6. Check everything before you hit the 'send' button. Check spelling, grammar, facts, links and tone.
  7. Show respect. Some people will have opinions that vary from yours. If you're correcting factual inaccuracies, do it politely and link to the source.

Don't:

  1. Be rude. For example, a reply to a customer in all caps is SHOUTING. The customer is always right – even when they might appear to be wrong.
  2. Just promote yourself. People won’t keep coming back if all you do is tell them how great you are.
  3. Criticize the competition. A good company doesn’t need to trash others.
  4. Be negative. Sometimes other social feeds will be wrong. Don’t be tempted to try to turn their negative into your positive.
  5. Give all your staff social logins and expect them to keep things going. Social media is best managed in the hands of a few. Pick people who are trained and can manage all your social interactions.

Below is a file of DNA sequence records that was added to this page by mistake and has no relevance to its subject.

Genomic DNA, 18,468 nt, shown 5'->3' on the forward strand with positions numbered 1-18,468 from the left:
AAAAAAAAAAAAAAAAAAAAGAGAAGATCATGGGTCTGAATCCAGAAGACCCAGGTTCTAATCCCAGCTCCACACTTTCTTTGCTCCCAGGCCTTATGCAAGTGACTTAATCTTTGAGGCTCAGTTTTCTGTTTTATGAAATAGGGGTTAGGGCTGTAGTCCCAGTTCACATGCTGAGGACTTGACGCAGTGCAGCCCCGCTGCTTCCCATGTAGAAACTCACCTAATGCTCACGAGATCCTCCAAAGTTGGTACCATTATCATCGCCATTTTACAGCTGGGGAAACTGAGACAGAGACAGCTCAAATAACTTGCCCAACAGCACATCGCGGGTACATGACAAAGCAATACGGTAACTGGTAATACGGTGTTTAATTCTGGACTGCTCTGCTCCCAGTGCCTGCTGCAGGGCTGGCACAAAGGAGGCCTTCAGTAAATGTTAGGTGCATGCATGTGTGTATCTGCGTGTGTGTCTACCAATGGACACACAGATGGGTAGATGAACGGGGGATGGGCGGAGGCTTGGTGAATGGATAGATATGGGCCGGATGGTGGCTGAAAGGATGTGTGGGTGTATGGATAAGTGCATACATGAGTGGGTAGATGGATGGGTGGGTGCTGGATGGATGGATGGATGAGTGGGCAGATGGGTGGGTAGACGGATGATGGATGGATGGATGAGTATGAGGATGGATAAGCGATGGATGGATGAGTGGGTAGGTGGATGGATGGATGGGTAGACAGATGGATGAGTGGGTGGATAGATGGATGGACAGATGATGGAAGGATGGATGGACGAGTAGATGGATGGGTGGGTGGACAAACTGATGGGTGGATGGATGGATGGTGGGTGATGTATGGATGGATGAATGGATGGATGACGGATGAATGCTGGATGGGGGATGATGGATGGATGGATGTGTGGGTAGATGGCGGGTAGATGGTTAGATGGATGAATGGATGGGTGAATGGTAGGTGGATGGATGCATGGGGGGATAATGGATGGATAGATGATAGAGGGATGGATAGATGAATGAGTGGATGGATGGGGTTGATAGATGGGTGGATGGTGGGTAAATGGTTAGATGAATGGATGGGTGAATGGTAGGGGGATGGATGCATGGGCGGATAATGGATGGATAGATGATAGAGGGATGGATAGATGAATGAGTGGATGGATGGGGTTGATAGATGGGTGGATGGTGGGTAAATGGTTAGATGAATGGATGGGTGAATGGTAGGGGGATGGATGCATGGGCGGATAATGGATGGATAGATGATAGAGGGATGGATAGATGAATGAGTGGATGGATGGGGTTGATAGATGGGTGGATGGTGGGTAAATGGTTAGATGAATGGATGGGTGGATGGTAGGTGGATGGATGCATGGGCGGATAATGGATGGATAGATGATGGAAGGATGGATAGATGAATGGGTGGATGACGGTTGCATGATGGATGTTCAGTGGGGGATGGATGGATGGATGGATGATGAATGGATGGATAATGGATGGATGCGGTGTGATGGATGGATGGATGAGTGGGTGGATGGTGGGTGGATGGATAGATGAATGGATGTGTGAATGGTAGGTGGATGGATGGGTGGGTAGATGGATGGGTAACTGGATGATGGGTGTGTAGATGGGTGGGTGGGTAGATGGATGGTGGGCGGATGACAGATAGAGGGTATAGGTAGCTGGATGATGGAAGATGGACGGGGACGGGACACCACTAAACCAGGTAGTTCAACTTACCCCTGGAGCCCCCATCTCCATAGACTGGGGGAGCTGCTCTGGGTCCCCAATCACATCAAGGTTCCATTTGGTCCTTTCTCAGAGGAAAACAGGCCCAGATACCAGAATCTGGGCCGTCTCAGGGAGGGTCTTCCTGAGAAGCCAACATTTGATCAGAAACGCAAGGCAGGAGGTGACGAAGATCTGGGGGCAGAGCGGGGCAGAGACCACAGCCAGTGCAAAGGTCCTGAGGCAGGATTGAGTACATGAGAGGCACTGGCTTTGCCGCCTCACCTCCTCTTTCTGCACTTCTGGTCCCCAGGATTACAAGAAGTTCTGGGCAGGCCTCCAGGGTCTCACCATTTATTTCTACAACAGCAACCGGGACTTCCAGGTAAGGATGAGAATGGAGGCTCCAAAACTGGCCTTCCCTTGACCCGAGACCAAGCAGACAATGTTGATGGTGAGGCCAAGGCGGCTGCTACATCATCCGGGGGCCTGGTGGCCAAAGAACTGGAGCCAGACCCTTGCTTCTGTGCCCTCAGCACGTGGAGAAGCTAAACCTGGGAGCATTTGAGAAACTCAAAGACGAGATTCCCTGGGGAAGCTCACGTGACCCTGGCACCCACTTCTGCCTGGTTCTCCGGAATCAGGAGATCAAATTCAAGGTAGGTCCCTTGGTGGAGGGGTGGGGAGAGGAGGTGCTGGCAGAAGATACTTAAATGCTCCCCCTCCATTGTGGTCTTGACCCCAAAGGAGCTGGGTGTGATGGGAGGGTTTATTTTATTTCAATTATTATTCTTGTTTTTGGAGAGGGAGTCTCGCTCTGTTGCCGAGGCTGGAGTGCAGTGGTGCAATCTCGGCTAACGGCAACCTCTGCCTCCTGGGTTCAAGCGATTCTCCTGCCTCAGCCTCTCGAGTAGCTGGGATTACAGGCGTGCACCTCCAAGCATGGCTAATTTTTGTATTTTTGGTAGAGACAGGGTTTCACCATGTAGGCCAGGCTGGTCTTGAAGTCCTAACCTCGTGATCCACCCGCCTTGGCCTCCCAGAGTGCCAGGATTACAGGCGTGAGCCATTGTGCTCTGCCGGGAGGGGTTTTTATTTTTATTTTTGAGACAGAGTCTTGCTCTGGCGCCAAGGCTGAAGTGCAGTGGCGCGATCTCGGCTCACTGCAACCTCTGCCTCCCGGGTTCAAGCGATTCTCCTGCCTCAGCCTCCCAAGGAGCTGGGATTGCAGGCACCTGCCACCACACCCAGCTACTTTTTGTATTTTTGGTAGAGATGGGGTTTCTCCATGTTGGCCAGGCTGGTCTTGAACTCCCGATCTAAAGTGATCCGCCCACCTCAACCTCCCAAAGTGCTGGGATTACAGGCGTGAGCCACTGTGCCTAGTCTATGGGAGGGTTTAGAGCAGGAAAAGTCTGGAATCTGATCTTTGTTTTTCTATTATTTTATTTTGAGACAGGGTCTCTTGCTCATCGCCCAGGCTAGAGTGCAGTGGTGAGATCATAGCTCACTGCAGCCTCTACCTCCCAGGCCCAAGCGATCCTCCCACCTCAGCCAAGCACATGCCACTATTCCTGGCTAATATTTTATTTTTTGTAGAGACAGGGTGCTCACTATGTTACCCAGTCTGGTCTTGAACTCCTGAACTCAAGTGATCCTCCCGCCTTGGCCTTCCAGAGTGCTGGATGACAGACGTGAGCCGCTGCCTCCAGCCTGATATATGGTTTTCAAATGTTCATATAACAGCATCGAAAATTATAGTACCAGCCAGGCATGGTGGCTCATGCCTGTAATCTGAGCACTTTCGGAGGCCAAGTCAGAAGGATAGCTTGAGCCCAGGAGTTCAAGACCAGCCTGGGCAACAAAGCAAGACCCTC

Never forget why you are using social media

You can break the reason down into a number of goals. But in the end you are using social networks to grow your business by sharing information. Sharing is the key to getting a bigger audience to notice you – without having to pay for it!

Effective social media isn't about sending out a constant stream of offers and special deals. It's all about interacting with your clients on their level and communicating to them in a useful, valued way. Social networks are a way to share relevant updates and expertise.

Think carefully about your brand, the service you provide and the way you interact with your clients. Your social media presence should be an extension of that. With a little practice, it will become an integral part of your business – and you'll wonder how you managed without it.